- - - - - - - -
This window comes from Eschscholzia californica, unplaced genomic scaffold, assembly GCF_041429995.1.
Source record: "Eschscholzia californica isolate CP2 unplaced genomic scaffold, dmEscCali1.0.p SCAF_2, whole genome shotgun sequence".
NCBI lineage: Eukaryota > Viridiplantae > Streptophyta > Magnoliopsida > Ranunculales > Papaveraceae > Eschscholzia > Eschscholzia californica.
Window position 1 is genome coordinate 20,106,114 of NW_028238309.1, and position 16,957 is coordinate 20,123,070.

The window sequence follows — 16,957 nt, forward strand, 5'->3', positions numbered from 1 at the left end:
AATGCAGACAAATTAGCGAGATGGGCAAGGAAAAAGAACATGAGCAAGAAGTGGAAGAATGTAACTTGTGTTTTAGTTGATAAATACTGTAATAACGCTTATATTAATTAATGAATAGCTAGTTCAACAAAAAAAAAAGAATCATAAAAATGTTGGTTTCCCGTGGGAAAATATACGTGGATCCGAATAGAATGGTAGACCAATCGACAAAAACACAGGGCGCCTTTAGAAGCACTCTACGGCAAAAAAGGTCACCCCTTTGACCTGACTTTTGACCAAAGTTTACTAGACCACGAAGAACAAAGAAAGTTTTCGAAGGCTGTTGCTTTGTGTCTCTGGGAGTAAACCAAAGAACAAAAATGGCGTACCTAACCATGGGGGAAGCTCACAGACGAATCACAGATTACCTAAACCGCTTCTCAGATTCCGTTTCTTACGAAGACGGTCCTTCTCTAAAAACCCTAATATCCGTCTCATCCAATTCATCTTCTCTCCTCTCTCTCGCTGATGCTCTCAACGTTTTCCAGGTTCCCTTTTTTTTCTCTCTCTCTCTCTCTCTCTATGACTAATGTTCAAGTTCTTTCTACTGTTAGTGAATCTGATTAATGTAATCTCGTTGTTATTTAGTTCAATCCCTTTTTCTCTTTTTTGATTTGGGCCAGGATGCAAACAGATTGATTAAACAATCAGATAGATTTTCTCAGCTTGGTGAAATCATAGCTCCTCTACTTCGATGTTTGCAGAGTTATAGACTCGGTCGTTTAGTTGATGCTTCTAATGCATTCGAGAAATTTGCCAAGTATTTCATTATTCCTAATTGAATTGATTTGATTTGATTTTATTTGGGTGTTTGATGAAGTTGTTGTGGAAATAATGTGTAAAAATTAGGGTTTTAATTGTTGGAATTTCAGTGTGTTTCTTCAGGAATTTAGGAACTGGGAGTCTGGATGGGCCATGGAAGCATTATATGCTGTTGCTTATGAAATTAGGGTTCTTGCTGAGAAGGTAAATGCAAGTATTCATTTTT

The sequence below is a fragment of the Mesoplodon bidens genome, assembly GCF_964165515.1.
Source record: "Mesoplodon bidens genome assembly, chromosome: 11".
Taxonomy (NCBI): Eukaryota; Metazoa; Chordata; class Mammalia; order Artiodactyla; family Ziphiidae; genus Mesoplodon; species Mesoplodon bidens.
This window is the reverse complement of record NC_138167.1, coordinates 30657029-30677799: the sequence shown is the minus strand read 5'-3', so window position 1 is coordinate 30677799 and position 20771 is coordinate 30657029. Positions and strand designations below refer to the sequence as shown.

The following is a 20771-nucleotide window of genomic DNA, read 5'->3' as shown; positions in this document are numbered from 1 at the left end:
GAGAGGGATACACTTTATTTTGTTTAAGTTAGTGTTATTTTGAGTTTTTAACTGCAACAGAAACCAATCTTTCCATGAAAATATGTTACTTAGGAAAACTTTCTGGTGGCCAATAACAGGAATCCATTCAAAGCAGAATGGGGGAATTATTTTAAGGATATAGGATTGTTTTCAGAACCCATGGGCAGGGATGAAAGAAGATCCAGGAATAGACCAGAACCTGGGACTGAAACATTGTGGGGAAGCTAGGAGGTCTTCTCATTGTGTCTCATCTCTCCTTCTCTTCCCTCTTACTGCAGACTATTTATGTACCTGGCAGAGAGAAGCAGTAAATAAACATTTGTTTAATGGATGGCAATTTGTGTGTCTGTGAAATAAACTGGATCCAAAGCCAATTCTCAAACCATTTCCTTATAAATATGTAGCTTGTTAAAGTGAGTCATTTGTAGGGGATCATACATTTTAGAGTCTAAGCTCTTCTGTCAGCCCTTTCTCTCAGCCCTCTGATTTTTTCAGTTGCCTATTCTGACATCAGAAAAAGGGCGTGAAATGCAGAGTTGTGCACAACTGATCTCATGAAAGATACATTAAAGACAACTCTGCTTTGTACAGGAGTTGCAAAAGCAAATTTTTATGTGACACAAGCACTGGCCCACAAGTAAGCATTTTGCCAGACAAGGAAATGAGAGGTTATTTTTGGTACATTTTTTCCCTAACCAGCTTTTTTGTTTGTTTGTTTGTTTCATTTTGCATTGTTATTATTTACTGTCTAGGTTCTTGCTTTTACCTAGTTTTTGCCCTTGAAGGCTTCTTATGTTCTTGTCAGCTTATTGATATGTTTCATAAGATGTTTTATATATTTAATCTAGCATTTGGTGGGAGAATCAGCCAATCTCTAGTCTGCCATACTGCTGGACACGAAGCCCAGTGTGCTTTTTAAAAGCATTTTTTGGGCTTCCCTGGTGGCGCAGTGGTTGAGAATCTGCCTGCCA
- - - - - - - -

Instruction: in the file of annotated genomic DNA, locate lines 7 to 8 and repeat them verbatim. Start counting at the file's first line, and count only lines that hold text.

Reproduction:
The sequence below is a fragment of the Mesoplodon bidens genome, assembly GCF_964165515.1.
Source record: "Mesoplodon bidens genome assembly, chromosome: 11".